In a talk at the American University of Beirut graduation, Noam Chomsky singled out protesters, including those in Taksim Square, as “at the forefront of a worldwide struggle to defend the global commons from the ravages of the wrecking ball of commercialization, environmental degradation and autocratic rule that is destroying Earth.” (Text of talk is here.)
The first part of Chomsky’s talk focused on the artificial political boundaries that define countries, most of them the result of military violence and coercion. “The legitimacy of borders – for that matter of states – is at best conditional and temporary,” he said. “Almost all borders have been imposed and maintained by violence, and are quite arbitrary….Surveying the terrible conflicts in the world, almost all are the residue of imperial crimes and the borders they drew in their own interests.” He proceeded to explore the meaning of this fact in the Middle East, where imperial powers have drawn so many of the national borders with little regard for the ethnic or ecological consequences.
Near the end of his talk, Chomsky pointed out how these powers are destroying the commons of the world:
“Who owns the global atmosphere that is being polluted by heat-trapping gasses that have now ‘passed a long-feared milestone….reaching a concentration not seen on earth for millions of years,’ with awesome potential consequences, so we learned a month ago? Or to adopt the phrase used by indigenous people throughout much of the world, who will defend the earth? Who will uphold the rights of nature? Who will adopt the role of stewards of the commons, our collective possession? That the earth now desperately needs defense from impending environmental catastrophe is surely obvious to any rational and literate person.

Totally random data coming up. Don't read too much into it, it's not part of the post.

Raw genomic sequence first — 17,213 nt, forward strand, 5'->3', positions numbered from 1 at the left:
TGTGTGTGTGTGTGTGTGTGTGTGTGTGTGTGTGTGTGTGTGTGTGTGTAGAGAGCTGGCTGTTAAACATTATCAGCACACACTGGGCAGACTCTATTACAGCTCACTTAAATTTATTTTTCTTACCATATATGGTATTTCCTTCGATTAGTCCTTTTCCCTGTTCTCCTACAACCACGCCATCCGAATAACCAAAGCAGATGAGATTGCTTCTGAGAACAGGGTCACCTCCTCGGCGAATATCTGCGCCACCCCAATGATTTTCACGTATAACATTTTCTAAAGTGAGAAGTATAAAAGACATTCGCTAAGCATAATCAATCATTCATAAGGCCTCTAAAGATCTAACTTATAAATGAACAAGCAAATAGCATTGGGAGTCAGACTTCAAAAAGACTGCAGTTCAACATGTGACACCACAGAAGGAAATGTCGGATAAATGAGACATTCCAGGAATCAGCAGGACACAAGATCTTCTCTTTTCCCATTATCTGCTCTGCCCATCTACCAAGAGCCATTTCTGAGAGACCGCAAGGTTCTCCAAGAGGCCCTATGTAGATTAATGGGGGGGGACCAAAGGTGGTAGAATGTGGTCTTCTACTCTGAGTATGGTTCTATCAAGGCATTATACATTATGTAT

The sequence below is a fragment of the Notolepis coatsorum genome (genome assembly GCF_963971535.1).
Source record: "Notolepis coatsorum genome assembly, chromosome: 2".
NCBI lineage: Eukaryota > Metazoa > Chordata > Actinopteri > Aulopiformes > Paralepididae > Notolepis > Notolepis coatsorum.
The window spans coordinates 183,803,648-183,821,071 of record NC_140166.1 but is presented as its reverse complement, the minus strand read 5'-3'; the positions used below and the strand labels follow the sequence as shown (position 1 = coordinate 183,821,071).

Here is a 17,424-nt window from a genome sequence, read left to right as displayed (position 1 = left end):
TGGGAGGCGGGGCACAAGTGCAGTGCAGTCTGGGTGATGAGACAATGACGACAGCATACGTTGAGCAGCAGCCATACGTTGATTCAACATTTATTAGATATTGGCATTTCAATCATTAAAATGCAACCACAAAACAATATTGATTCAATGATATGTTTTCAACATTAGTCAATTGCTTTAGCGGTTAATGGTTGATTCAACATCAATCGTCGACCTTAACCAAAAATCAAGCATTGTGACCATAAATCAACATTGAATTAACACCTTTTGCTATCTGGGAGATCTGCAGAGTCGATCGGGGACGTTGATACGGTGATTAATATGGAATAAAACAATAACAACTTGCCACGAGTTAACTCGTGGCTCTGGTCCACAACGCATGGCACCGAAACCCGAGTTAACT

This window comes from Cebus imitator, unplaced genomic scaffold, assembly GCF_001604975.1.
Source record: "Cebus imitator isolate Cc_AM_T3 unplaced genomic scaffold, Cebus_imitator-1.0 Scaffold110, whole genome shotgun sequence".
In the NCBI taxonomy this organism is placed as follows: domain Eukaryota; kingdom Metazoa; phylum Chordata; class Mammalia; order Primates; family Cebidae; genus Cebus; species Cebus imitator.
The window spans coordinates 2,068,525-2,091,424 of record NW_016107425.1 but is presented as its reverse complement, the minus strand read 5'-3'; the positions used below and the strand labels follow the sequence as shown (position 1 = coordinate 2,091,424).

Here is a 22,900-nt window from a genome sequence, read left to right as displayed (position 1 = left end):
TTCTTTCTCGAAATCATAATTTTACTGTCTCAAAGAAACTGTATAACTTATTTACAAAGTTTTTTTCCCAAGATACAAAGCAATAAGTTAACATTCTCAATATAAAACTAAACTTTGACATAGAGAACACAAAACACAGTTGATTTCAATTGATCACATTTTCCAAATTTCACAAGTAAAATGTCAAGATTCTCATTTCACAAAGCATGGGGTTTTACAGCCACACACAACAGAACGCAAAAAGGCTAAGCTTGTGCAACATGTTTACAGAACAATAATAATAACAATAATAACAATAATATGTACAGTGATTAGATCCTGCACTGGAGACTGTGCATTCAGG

"The differential reactions to the crisis are a most remarkable feature of current history. In the forefront of the defense of nature are those called “primitive”: indigenous, tribal, First Nations in Canada, aboriginal in Australia, and in general the remnants who have survived the imperial onslaught. In the forefront of the assault on nature are those who call themselves the most advanced and civilized, the richest and most powerful nations.
"The struggle to defend the commons takes many forms. In microcosm, it is taking place right now in Taksim Square, where brave men and women are protecting the last remnants of the commons of Istanbul from the wrecking ball of commercialization and gentrification and autocratic rule that is destroying this ancient treasure. As the mainstream press has come to recognize, theirs is ‘the cry of those who want to have their voices heard, who want to have a say in how they are governed.’ The conflict over the remnants of the commons is ‘about control versus freedom….What’s at stake is more than a square. It’s the soul of a nation.”
"Given Turkey’s prominence, the outcome of the struggle is sure to have a large impact on others throughout the region. But even more than that: the defenders of Taksim Square today are at the forefront of a worldwide struggle to defend the global commons from the ravages of that same wrecking ball – a struggle in which we must all take part, with dedication and resolve, if there is any hope for decent human survival in a world that has no borders, and is our common possession, to defend or to destroy."